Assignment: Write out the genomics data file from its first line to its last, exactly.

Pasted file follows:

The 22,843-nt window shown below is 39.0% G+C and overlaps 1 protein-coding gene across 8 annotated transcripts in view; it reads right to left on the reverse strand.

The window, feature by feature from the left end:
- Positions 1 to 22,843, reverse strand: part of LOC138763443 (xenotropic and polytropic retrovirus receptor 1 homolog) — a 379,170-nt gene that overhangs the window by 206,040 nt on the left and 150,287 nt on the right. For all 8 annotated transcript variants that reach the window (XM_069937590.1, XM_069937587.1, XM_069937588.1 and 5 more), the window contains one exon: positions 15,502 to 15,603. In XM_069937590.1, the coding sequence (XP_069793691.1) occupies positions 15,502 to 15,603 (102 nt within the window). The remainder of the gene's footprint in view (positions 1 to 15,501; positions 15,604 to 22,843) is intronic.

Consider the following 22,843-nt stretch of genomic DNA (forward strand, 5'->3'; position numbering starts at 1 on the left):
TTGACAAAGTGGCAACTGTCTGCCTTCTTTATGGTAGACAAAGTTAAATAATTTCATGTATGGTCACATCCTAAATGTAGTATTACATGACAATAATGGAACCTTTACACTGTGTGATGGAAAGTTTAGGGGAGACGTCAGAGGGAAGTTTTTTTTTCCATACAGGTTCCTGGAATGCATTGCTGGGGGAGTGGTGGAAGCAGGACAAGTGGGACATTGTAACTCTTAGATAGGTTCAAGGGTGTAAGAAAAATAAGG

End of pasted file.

The 22,843-nt window shown below is 39.0% G+C and overlaps 1 protein-coding gene across 8 annotated transcripts in view; it reads right to left on the reverse strand.

The window, feature by feature from the left end:
- Positions 1 to 22,843, reverse strand: part of LOC138763443 (xenotropic and polytropic retrovirus receptor 1 homolog) — a 379,170-nt gene that overhangs the window by 206,040 nt on the left and 150,287 nt on the right. For all 8 annotated transcript variants that reach the window (XM_069937590.1, XM_069937587.1, XM_069937588.1 and 5 more), the window contains one exon: positions 15,502 to 15,603. In XM_069937590.1, the coding sequence (XP_069793691.1) occupies positions 15,502 to 15,603 (102 nt within the window). The remainder of the gene's footprint in view (positions 1 to 15,501; positions 15,604 to 22,843) is intronic.

Consider the following 22,843-nt stretch of genomic DNA (forward strand, 5'->3'; position numbering starts at 1 on the left):
TTGACAAAGTGGCAACTGTCTGCCTTCTTTATGGTAGACAAAGTTAAATAATTTCATGTATGGTCACATCCTAAATGTAGTATTACATGACAATAATGGAACCTTTACACTGTGTGATGGAAAGTTTAGGGGAGACGTCAGAGGGAAGTTTTTTTTTCCATACAGGTTCCTGGAATGCATTGCTGGGGGAGTGGTGGAAGCAGGACAAGTGGGACATTGTAACTCTTAGATAGGTTCAAGGGTGTAAGAAAAATAAGG